PPH at the USPTO: Following the Patent Prosecution Highway for a Smooth Ride

If you qualify for participation in the PPH it makes great sense to attempt to get into the program. Not only will your application move from wherever it is in the prosecution cycle to the front of the line, but the allowance rate for PPH applications is extremely high. The allowance rate for applications that entered the PPH were 84%, which compared to 53% for non-PPH applications. This spread in allowance rates is not coincidental. Because the U.S. patent examiner can leverage the work done by another examiner that has already allowed claims it would seem entirely logical to expect a very high allowance rate in the PPH.

Hop on the Patent Prosecution Highway (PPH) via Australia

IP Australia actually has built into its quota system a driver for completing prosecution of open cases before taking up new cases. Therefore, there is a rule inside IP Australia that an Examiner must respond to communication from an applicant within 20 days of receiving the applicant’s communication. Oftentimes, it is sooner. Therefore, an application will not languish at the bottom of the Examiner’s work pile and the case will get attention from the Examiner in short order.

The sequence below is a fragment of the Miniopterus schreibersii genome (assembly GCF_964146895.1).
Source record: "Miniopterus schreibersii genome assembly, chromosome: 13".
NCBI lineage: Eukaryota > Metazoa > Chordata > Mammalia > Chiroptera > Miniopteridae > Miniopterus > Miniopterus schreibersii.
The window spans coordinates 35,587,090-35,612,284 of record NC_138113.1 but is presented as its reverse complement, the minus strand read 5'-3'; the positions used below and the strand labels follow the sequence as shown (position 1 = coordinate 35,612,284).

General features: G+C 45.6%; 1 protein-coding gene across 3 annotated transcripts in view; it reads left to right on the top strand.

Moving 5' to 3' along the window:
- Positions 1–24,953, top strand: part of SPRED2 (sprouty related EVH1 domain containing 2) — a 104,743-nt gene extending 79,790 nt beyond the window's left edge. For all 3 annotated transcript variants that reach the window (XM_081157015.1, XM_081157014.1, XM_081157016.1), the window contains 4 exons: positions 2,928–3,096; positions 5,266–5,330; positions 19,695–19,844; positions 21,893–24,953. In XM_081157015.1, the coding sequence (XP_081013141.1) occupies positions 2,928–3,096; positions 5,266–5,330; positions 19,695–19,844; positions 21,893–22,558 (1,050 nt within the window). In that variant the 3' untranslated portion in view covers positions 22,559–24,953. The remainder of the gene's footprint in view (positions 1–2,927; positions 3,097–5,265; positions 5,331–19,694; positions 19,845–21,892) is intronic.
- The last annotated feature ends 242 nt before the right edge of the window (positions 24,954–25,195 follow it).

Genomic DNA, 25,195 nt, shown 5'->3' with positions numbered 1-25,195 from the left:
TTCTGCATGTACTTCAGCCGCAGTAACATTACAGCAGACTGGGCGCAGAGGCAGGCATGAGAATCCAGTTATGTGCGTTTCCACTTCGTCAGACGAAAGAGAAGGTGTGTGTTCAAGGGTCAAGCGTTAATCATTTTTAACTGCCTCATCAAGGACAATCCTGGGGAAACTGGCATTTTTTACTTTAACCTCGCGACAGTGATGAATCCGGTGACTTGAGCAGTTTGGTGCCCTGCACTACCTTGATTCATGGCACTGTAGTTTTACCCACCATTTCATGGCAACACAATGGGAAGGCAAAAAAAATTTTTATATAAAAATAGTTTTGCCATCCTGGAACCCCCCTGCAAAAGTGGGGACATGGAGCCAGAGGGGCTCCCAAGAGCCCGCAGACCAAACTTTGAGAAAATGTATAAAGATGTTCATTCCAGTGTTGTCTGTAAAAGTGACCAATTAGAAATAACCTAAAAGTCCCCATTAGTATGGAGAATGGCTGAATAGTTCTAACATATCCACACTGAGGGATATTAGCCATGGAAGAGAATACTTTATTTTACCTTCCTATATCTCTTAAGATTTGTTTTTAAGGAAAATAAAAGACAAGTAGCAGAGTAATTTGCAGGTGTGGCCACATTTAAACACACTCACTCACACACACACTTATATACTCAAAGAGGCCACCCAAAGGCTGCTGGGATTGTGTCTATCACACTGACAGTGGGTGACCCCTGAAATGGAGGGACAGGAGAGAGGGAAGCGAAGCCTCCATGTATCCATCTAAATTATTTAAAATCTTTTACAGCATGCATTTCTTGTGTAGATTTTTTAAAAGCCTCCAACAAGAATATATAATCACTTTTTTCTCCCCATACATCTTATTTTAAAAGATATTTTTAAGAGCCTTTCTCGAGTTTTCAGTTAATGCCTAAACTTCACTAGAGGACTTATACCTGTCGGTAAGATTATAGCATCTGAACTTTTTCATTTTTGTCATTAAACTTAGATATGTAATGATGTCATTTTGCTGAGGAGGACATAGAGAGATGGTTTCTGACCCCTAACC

Strategic Uses of New USPTO Initiatives and Procedures: How to Improve Prosecution Expediency

As is evident from Figure 2, a significant problem affecting USPTO performance has been identified as the Request for Continued Examination (RCE) Backlog, which grow dramatically from 2009 into 2013. The intricacies of RCE practice go beyond the scope of this article, but it is RCE practice that is a primary problem facing the USPTO. At the end of the USPTO’s 2013 End of Fiscal Year, approximately 78,272 RCE applications were awaiting examination at the USPTO. These RCEs divert resources away from the examination of new applications.

PTO Announces New PPH with Taiwan Intellectual Property Office

The U.S. Department of Commerce’s United States Patent and Trademark Office (USPTO) today announced the launch of a permanent Patent Prosecution Highway (PPH) program with the Taiwan Intellectual Property Office (TIPO). The permanent PPH program, which started on September 1, 2012, will continue to permit each office to benefit from work previously done by the other office, which reduces the examination workload and improves patent quality.